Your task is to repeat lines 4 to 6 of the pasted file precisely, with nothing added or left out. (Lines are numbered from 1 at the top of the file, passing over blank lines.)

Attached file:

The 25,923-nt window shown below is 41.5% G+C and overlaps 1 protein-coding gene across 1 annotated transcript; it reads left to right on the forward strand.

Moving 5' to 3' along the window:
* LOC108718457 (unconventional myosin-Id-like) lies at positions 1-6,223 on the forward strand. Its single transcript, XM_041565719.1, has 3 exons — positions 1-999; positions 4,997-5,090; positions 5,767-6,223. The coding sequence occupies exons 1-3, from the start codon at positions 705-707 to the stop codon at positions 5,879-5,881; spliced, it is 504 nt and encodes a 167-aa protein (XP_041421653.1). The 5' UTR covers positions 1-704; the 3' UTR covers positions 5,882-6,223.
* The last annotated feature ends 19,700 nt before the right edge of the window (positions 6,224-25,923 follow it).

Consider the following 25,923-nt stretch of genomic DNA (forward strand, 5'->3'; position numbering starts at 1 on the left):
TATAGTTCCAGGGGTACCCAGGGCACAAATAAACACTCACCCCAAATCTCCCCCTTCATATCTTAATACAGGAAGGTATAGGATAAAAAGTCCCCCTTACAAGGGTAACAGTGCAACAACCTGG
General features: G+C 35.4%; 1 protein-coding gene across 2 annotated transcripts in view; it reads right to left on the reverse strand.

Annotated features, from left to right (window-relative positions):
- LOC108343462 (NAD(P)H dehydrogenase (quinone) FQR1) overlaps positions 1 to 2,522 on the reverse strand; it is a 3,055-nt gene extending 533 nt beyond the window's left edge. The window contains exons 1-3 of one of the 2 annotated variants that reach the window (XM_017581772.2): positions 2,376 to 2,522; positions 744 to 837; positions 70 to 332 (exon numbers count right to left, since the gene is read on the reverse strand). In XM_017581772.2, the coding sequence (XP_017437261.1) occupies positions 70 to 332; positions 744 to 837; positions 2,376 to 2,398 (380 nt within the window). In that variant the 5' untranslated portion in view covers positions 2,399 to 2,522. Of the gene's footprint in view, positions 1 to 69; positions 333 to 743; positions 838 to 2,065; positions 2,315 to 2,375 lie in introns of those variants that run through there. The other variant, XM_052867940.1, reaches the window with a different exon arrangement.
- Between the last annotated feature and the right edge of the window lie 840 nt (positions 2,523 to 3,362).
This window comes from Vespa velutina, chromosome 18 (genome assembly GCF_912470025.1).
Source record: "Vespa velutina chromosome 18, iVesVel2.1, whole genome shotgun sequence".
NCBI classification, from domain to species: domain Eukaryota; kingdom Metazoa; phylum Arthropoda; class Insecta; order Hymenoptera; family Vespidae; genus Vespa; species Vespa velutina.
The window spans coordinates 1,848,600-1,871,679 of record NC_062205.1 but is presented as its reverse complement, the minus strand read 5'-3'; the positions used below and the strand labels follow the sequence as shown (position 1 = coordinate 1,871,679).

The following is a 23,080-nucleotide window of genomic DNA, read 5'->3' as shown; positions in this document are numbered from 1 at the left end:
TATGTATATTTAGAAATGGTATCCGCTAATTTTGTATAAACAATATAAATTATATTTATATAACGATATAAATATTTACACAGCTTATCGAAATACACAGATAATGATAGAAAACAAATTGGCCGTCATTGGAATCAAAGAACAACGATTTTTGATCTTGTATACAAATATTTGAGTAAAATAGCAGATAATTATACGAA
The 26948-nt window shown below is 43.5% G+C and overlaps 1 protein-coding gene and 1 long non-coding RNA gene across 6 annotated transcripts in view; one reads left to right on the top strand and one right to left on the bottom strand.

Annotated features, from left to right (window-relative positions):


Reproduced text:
* The last annotated feature ends 19,700 nt before the right edge of the window (positions 6,224-25,923 follow it).

Consider the following 25,923-nt stretch of genomic DNA (forward strand, 5'->3'; position numbering starts at 1 on the left):
TATAGTTCCAGGGGTACCCAGGGCACAAATAAACACTCACCCCAAATCTCCCCCTTCATATCTTAATACAGGAAGGTATAGGATAAAAAGTCCCCCTTACAAGGGTAACAGTGCAACAACCTGG